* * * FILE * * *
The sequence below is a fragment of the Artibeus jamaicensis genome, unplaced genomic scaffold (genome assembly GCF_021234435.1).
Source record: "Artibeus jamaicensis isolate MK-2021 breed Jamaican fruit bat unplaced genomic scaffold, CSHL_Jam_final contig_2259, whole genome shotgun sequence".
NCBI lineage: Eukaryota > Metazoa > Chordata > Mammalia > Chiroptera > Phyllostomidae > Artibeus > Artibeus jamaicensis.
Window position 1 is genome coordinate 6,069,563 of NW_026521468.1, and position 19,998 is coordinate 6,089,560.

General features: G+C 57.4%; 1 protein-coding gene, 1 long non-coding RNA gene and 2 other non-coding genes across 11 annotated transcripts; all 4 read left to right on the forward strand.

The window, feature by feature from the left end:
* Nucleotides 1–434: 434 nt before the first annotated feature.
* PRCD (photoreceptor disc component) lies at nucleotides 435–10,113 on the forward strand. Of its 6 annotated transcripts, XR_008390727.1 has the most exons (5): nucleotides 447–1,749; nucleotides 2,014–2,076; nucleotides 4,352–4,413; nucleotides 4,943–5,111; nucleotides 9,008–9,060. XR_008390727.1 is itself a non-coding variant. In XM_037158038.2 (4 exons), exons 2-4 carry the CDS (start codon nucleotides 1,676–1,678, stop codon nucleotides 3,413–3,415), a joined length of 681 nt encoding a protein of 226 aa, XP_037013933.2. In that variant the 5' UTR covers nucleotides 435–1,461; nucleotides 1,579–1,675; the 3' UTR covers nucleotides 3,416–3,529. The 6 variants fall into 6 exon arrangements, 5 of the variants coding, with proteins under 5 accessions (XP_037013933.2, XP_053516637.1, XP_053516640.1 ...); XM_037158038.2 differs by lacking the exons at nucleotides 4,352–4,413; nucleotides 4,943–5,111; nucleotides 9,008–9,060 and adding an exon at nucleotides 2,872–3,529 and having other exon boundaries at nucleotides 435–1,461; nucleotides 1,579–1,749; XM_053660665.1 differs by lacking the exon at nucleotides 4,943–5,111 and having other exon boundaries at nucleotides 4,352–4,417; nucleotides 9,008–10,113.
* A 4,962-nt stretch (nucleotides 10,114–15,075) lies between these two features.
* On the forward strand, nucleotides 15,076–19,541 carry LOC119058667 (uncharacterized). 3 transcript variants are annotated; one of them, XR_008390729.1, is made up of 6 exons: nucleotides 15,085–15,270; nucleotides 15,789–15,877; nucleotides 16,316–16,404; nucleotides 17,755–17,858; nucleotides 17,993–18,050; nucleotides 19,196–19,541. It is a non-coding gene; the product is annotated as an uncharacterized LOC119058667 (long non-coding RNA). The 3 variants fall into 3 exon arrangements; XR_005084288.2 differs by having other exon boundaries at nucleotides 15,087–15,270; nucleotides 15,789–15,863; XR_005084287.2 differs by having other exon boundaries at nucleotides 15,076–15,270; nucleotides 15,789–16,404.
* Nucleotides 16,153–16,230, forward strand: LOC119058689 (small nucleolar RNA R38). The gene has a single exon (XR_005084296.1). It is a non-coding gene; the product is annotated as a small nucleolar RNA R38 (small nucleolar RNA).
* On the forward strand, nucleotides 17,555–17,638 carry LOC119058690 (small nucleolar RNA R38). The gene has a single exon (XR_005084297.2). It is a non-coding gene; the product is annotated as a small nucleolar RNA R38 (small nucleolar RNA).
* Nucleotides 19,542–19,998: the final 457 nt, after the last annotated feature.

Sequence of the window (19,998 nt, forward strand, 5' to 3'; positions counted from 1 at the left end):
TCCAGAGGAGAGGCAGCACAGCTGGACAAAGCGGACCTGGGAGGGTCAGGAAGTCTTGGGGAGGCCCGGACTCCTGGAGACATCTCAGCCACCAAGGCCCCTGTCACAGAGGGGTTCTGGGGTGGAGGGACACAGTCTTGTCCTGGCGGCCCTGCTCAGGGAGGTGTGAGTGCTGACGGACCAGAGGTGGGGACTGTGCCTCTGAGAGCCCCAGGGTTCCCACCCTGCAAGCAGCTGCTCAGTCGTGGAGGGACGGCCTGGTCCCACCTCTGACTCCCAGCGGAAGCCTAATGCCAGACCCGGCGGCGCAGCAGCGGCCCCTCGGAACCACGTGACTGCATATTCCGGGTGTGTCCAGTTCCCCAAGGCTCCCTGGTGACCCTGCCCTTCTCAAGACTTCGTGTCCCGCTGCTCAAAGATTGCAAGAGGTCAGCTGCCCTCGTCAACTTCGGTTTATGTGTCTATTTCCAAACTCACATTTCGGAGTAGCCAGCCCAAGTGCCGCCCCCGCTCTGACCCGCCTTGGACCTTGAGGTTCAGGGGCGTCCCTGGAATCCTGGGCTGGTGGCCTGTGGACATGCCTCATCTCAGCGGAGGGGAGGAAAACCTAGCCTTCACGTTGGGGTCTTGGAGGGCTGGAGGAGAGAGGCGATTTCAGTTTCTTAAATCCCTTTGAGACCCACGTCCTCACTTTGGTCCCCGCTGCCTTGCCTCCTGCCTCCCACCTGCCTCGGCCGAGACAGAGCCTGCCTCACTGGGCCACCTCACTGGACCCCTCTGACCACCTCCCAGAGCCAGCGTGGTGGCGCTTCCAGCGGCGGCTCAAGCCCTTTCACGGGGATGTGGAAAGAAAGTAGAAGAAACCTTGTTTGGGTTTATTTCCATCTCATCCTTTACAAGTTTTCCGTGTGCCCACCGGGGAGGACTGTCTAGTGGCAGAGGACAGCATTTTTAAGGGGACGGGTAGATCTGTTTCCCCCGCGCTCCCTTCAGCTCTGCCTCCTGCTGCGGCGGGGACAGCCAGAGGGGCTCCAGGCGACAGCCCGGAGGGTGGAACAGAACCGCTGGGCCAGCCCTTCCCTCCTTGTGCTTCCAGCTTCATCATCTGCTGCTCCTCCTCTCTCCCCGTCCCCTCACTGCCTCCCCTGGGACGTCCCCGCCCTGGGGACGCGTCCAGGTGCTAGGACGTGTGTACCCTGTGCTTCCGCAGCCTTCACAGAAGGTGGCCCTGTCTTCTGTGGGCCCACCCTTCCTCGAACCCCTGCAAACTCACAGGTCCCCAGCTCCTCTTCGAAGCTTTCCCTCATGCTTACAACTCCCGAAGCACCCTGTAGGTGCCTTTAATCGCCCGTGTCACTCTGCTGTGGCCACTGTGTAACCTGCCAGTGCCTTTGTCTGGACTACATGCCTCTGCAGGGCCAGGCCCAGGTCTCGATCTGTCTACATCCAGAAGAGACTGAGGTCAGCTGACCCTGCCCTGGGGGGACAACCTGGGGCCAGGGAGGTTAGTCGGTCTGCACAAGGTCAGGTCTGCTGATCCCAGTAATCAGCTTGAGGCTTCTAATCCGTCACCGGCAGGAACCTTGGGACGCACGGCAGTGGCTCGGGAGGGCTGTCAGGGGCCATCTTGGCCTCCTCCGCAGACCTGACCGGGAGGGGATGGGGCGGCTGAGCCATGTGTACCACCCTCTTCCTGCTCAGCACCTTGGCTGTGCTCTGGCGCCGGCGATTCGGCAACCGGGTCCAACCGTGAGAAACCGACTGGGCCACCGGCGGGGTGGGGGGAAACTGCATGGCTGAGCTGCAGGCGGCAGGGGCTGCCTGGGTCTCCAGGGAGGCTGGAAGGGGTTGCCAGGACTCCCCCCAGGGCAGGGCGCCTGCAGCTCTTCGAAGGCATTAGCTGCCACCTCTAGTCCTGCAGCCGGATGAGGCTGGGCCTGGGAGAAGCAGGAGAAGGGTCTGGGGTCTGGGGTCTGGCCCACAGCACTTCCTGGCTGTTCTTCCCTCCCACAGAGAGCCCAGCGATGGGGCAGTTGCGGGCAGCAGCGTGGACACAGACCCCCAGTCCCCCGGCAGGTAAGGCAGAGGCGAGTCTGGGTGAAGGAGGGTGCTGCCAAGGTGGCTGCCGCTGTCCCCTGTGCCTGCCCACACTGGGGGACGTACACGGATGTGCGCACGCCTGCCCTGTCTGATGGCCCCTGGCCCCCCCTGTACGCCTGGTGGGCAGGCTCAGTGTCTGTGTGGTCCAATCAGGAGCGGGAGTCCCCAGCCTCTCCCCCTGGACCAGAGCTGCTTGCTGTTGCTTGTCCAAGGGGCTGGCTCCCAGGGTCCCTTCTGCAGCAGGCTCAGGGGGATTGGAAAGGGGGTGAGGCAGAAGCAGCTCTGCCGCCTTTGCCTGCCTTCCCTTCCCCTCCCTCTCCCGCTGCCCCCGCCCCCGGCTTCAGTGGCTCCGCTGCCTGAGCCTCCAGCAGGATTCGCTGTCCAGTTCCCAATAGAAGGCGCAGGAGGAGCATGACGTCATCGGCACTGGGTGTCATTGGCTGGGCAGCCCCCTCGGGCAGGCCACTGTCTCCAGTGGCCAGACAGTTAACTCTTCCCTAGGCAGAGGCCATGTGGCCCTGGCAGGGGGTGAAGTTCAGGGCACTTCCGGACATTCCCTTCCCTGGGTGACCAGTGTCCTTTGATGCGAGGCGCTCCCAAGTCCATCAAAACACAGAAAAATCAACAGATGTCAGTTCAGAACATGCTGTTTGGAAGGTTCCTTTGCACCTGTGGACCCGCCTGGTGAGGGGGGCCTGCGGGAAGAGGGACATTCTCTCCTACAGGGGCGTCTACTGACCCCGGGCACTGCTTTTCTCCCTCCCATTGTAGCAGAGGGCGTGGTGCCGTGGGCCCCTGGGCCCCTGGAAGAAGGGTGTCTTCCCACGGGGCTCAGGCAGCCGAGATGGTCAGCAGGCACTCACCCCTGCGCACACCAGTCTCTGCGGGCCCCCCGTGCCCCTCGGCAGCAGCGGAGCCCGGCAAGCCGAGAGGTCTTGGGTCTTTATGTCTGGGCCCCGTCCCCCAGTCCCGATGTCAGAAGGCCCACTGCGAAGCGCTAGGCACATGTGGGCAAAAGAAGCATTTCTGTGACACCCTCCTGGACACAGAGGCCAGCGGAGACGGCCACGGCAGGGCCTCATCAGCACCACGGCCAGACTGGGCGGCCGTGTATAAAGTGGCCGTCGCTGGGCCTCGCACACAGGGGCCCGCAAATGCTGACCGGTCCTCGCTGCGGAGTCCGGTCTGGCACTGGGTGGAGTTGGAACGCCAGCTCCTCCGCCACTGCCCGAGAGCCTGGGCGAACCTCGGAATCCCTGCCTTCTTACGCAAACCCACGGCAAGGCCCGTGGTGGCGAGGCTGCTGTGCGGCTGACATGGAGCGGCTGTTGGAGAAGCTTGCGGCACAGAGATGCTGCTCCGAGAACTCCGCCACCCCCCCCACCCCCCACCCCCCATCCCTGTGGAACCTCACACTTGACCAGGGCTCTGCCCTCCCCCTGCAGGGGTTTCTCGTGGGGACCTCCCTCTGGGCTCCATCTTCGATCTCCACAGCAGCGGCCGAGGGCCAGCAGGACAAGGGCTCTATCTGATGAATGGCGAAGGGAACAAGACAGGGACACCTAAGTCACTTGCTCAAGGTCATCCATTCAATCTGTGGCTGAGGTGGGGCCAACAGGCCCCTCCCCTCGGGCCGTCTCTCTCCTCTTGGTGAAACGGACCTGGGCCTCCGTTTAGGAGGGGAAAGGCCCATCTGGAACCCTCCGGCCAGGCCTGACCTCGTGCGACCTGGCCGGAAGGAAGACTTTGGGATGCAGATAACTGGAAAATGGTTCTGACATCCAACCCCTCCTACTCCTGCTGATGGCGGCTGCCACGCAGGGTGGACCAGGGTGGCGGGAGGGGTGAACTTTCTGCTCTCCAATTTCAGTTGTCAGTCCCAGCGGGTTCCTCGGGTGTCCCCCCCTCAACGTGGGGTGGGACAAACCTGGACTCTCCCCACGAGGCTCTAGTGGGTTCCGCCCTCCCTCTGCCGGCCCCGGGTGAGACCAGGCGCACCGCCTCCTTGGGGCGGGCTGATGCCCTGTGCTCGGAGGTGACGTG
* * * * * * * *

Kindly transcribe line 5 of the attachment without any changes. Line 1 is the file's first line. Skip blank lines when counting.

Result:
General features: G+C 57.4%; 1 protein-coding gene, 1 long non-coding RNA gene and 2 other non-coding genes across 11 annotated transcripts; all 4 read left to right on the forward strand.